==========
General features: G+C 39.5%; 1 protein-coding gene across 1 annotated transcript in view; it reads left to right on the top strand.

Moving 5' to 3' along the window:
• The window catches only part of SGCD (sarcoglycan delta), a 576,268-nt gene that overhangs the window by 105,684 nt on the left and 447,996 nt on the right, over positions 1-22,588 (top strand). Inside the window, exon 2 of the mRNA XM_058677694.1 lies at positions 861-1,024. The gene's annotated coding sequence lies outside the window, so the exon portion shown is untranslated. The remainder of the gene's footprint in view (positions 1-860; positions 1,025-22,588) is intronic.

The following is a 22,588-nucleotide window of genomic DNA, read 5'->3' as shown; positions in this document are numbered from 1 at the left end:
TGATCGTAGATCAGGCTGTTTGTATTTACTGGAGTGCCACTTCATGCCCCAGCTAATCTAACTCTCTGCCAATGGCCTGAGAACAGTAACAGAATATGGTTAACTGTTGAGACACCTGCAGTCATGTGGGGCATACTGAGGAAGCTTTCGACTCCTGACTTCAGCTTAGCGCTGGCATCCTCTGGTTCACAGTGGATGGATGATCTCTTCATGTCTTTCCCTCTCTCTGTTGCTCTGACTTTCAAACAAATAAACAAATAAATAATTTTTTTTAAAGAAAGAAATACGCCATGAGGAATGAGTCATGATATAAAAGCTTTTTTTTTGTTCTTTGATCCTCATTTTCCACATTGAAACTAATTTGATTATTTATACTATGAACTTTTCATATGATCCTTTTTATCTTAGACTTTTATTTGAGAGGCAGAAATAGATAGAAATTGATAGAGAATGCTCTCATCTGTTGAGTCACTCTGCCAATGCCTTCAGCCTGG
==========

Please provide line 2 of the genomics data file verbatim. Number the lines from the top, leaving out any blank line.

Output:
Moving 5' to 3' along the window: